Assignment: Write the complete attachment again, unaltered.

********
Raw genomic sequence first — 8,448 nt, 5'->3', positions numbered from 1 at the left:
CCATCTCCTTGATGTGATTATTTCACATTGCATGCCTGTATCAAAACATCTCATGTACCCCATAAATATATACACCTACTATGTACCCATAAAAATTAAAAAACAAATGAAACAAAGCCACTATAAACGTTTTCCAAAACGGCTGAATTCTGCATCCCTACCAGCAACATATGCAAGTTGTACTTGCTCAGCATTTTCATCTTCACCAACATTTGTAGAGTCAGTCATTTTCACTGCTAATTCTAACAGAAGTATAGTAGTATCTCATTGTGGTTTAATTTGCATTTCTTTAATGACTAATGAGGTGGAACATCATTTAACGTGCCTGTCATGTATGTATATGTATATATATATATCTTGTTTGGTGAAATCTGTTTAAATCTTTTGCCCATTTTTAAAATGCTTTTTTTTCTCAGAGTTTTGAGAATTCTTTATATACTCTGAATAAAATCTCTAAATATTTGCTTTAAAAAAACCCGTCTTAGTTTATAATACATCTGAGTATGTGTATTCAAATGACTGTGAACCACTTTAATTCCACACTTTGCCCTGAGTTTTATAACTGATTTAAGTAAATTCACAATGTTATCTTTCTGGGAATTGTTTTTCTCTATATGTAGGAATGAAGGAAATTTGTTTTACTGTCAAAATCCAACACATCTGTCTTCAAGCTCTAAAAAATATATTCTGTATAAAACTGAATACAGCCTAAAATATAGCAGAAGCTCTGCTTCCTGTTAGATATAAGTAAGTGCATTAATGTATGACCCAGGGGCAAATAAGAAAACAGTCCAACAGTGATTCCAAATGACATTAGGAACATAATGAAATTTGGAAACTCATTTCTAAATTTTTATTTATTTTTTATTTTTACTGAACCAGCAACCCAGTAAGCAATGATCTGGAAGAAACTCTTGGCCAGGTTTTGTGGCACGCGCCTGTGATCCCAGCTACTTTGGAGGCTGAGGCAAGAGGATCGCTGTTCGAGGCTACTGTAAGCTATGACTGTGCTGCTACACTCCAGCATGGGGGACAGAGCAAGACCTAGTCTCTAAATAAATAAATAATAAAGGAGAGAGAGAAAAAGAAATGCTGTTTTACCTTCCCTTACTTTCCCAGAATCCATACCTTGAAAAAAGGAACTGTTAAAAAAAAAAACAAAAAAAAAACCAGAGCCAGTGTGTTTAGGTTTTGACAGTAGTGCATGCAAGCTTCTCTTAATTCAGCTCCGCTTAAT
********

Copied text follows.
Raw genomic sequence first — 8,448 nt, 5'->3', positions numbered from 1 at the left:
CCATCTCCTTGATGTGATTATTTCACATTGCATGCCTGTATCAAAACATCTCATGTACCCCATAAATATATACACCTACTATGTACCCATAAAAATTAAAAAACAAATGAAACAAAGCCACTATAAACGTTTTCCAAAACGGCTGAATTCTGCATCCCTACCAGCAACATATGCAAGTTGTACTTGCTCAGCATTTTCATCTTCACCAACATTTGTAGAGTCAGTCATTTTCACTGCTAATTCTAACAGAAGTATAGTAGTATCTCATTGTGGTTTAATTTGCATTTCTTTAATGACTAATGAGGTGGAACATCATTTAACGTGCCTGTCATGTATGTATATGTATATATATATATCTTGTTTGGTGAAATCTGTTTAAATCTTTTGCCCATTTTTAAAATGCTTTTTTTTCTCAGAGTTTTGAGAATTCTTTATATACTCTGAATAAAATCTCTAAATATTTGCTTTAAAAAAACCCGTCTTAGTTTATAATACATCTGAGTATGTGTATTCAAATGACTGTGAACCACTTTAATTCCACACTTTGCCCTGAGTTTTATAACTGATTTAAGTAAATTCACAATGTTATCTTTCTGGGAATTGTTTTTCTCTATATGTAGGAATGAAGGAAATTTGTTTTACTGTCAAAATCCAACACATCTGTCTTCAAGCTCTAAAAAATATATTCTGTATAAAACTGAATACAGCCTAAAATATAGCAGAAGCTCTGCTTCCTGTTAGATATAAGTAAGTGCATTAATGTATGACCCAGGGGCAAATAAGAAAACAGTCCAACAGTGATTCCAAATGACATTAGGAACATAATGAAATTTGGAAACTCATTTCTAAATTTTTATTTATTTTTTATTTTTACTGAACCAGCAACCCAGTAAGCAATGATCTGGAAGAAACTCTTGGCCAGGTTTTGTGGCACGCGCCTGTGATCCCAGCTACTTTGGAGGCTGAGGCAAGAGGATCGCTGTTCGAGGCTACTGTAAGCTATGACTGTGCTGCTACACTCCAGCATGGGGGACAGAGCAAGACCTAGTCTCTAAATAAATAAATAATAAAGGAGAGAGAGAAAAAGAAATGCTGTTTTACCTTCCCTTACTTTCCCAGAATCCATACCTTGAAAAAAGGAACTGTTAAAAAAAAAAACAAAAAAAAAACCAGAGCCAGTGTGTTTAGGTTTTGACAGTAGTGCATGCAAGCTTCTCTTAATTCAGCTCCGCTTAAT